However, the courts ruled she had lied while under oath, and convicted her of perjury and conspiracy. As the rapper prepared to be sentenced yesterday she had changed her tune somewhat regarding the charges, telling the court: "I testified falsely to the grand jury and during the trial. At the time I thought it was the right thing to do. Now I know it was wrong". Kim was clearly trying to secure a more lenient sentence, and legal experts say that she actually got off quite lightly with the one year jail term and $50,000 fine.


More than 50,000 music fans and anti-poverty campaigners amassed in Edinburgh's Murrayfield stadium last night for the last of the Live 8 concerts. Ronan Keating, Sugababes, The Corrs, Natasha Bedingfield, Texas, Annie Lennox, Snow Patrol, Travis, Youssou N'Dour and McFly all played at the damp but well received concert, the most politically charged of the Live 8 events so far.

Alongside the music, Bono introduced a recorded message from former South African President Nelson Mandela who said: "As long as poverty and injustice can cause inequality to persist in our world none of us can truly rest. Don't look the other way. Don't hesitate. Recognize that the world is hungry for action, not words. Act with courage."

Meanwhile another of the concert's famous presenters, Claudia Schiffer, sent a message to the chancellor of her native Germany: "Gerhard Schroeder, we are watching you. Since you woke up this morning, 30,000 children have already died. I myself have got two kids. On behalf of all the African mothers, I beg the politicians to do something now".

Despite the upbeat mood of the concert, Geldof and his Live 8 colleagues were increasingly realistic about how much will really be achieved at this week's G8 conference after a meeting with George Bush yesterday. Campaigners are confident they have moved African poverty up the agenda and should score some wins on aid and debt, but they are slowly admitting the battle for fairer trade is unlikely to be won this week.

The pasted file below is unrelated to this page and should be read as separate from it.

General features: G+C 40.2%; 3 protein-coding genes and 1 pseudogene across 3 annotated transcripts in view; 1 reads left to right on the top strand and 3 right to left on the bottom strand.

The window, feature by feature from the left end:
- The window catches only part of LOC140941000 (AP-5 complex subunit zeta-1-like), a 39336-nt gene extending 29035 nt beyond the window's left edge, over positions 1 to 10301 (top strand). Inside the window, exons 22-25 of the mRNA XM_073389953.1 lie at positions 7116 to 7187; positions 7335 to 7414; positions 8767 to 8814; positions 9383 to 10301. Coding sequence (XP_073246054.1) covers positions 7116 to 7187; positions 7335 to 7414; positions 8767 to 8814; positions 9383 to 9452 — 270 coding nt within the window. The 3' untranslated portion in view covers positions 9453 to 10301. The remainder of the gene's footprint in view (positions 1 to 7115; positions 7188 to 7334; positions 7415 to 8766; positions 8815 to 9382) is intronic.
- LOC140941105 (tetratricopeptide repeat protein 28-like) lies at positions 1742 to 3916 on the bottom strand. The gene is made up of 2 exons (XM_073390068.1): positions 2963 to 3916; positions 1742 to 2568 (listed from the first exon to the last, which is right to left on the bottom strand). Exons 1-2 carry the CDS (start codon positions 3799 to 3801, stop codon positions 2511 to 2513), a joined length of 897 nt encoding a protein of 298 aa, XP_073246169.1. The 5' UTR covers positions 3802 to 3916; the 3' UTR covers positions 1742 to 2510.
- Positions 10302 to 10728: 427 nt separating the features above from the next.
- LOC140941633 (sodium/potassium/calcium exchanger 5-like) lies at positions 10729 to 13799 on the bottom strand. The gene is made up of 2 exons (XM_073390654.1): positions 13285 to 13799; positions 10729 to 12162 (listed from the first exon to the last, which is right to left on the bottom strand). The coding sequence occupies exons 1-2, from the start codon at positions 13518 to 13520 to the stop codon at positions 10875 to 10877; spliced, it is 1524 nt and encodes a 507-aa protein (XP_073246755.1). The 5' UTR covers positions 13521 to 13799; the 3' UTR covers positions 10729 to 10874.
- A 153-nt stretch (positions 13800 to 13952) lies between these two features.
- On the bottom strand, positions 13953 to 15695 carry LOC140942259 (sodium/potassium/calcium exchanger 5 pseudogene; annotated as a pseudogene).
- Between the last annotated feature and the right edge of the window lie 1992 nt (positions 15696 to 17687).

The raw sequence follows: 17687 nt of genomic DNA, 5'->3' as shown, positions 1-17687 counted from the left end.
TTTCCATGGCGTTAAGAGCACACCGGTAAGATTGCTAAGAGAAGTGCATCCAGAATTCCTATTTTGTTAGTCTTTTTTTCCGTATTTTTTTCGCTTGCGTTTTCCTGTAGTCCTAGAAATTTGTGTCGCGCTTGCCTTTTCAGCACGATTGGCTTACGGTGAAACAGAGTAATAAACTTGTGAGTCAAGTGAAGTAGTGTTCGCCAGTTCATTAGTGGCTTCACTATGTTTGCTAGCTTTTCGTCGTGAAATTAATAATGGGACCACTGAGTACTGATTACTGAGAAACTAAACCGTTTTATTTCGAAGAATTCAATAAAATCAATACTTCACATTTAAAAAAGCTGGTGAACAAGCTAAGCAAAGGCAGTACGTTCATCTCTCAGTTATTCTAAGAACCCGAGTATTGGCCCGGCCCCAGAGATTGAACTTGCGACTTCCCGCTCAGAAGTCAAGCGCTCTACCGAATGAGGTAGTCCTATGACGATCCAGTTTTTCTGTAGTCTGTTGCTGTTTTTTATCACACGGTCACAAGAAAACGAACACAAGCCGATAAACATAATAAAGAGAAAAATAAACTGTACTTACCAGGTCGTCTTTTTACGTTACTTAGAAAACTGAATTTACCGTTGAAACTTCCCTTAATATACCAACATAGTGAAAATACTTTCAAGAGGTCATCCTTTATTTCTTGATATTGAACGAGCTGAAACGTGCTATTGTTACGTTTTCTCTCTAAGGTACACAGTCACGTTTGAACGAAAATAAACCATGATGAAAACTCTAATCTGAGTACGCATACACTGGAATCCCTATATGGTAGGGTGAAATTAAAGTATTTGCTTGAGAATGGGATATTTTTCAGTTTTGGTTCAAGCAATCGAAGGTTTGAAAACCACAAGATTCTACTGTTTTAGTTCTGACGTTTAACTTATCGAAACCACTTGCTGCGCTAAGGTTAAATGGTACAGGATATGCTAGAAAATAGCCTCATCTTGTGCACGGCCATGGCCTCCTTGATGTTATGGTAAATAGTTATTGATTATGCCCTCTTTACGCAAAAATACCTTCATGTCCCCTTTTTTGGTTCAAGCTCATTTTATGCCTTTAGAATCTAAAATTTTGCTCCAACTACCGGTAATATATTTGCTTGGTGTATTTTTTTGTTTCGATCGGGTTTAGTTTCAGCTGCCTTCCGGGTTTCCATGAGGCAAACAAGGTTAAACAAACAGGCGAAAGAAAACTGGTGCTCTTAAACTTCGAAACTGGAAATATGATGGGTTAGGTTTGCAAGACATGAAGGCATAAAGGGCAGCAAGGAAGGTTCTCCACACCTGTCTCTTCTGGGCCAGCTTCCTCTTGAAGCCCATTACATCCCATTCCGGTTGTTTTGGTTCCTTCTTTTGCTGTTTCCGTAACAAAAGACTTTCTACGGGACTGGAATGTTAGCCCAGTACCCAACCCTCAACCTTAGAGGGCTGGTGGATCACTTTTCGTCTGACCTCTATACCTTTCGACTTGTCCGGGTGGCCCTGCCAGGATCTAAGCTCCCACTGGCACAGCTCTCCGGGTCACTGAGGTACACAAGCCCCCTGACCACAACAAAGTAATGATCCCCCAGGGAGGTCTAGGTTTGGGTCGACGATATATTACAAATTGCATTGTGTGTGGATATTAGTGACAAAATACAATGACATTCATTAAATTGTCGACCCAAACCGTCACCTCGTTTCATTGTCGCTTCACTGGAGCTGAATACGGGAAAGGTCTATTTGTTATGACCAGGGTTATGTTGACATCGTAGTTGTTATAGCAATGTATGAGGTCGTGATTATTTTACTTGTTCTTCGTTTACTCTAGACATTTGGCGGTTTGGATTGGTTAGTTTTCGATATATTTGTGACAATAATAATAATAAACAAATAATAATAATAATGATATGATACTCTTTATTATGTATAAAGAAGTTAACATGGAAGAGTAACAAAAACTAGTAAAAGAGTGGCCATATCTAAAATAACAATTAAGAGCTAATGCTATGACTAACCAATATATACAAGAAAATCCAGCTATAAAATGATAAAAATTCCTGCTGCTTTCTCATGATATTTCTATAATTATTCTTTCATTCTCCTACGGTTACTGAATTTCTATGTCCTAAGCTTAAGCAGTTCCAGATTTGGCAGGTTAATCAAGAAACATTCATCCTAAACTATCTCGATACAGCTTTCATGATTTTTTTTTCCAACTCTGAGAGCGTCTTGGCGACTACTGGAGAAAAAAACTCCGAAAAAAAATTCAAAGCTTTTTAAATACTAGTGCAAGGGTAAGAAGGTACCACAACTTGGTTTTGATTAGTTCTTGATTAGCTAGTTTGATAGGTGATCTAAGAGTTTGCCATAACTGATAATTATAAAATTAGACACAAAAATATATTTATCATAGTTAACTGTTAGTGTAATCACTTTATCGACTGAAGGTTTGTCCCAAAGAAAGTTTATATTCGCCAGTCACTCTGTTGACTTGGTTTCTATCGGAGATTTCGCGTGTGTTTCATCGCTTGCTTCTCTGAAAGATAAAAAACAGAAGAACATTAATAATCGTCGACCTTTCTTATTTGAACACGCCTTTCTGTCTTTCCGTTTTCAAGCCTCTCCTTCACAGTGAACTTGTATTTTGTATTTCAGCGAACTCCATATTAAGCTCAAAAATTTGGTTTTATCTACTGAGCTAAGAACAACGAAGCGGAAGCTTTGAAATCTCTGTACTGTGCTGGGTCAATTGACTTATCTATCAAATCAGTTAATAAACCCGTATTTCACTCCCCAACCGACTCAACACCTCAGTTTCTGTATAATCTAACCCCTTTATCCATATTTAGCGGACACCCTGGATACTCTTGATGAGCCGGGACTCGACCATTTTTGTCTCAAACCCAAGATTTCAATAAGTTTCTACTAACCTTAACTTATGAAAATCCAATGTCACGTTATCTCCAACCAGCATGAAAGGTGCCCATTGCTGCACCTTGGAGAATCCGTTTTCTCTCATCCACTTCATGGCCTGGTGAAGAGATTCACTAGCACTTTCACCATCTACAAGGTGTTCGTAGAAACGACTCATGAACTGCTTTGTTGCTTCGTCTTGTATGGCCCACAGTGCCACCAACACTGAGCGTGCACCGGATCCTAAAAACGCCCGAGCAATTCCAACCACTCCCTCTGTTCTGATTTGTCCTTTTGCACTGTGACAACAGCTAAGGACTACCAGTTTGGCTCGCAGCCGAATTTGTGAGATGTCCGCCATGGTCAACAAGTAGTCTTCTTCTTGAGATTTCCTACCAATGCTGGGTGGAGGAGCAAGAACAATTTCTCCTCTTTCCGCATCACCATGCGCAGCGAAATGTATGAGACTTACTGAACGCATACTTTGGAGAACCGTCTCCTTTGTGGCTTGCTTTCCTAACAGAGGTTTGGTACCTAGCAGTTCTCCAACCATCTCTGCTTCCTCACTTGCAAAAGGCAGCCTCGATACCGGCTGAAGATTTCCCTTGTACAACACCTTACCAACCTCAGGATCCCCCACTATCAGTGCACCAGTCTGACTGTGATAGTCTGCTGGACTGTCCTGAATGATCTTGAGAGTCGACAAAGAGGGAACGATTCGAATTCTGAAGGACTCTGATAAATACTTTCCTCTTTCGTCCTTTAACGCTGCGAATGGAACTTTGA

Elsewhere in Live 8 news, and Norwegian MP Jan Simonsen has said he will be nominating Bob Geldof for the 2006 Nobel Peace Prize, needless to say, in recognition of his ongoing work to help poor nations. Simonsen has been motivated to make the nomination now because of Geldof's escalation of the Make Poverty History campaign ahead of this week's G8 conference, but nominations for the 2005 prize have already closed, hence why the Live Aid man will appear on the shortlist for the 2006 award.

And finally from the Live 8 file today, the list of artists pledging to donate any post-Live 8 record sales to charity is growing. As previously reported, Pink Floyd's David Gilmour told reporters this week that any royalties he receives from the 1000%+ sales increase in record sales that followed his band's Live 8 set last Saturday will be donated to charity. Now The Who, Keane, Paul McCartney and Annie Lennox are also reported to have made similar commitments.

Of course, such generosity is easier for richer more established bands whose boost in sales comes from that greatest hits album that has already earned them a stack of cash, less so for newer bands who are busy promoting their debut release. After all, who is to say which sales resulted from the Live 8 set, and which were prompted by other TV or festival appearances? And it's unlikely those bands have really cashed in that much from their record sales so far (if at all, chances are they haven't recouped yet).

All of which means it is probably a bit unfair to call on Razorlight to follow the likes of Gilmore and McCartney. But when the band said it would be difficult for them to give away any earnings that resulted from their Live 8 set (which may well be because all earnings are currently going to the record label and publishing company) some did start to criticise the band, causing frontman Johnny Borrell to call the NME and explain: "Razorlight have been involved in Make Poverty History for the past six months. Make Poverty History is an awareness campaign, however if the band earn any money from increased sales we will donate it to charity."